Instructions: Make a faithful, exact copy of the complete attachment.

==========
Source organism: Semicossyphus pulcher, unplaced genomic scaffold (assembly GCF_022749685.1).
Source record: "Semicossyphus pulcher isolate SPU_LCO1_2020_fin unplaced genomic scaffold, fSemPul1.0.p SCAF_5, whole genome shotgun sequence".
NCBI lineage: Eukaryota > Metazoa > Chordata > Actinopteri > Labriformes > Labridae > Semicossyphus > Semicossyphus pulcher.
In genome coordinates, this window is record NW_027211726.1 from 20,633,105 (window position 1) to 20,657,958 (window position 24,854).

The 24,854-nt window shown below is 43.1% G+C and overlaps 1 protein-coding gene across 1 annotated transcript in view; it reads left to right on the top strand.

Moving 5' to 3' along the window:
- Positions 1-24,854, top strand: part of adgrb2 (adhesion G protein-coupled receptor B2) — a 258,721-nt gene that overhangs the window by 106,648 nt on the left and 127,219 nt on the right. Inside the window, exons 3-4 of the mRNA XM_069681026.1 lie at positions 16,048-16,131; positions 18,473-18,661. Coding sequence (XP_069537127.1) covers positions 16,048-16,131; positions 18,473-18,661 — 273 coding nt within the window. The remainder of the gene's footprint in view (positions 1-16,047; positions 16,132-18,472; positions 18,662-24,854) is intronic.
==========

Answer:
Source organism: Semicossyphus pulcher, unplaced genomic scaffold (assembly GCF_022749685.1).
Source record: "Semicossyphus pulcher isolate SPU_LCO1_2020_fin unplaced genomic scaffold, fSemPul1.0.p SCAF_5, whole genome shotgun sequence".
NCBI lineage: Eukaryota > Metazoa > Chordata > Actinopteri > Labriformes > Labridae > Semicossyphus > Semicossyphus pulcher.
In genome coordinates, this window is record NW_027211726.1 from 20,633,105 (window position 1) to 20,657,958 (window position 24,854).

The 24,854-nt window shown below is 43.1% G+C and overlaps 1 protein-coding gene across 1 annotated transcript in view; it reads left to right on the top strand.

Moving 5' to 3' along the window:
- Positions 1-24,854, top strand: part of adgrb2 (adhesion G protein-coupled receptor B2) — a 258,721-nt gene that overhangs the window by 106,648 nt on the left and 127,219 nt on the right. Inside the window, exons 3-4 of the mRNA XM_069681026.1 lie at positions 16,048-16,131; positions 18,473-18,661. Coding sequence (XP_069537127.1) covers positions 16,048-16,131; positions 18,473-18,661 — 273 coding nt within the window. The remainder of the gene's footprint in view (positions 1-16,047; positions 16,132-18,472; positions 18,662-24,854) is intronic.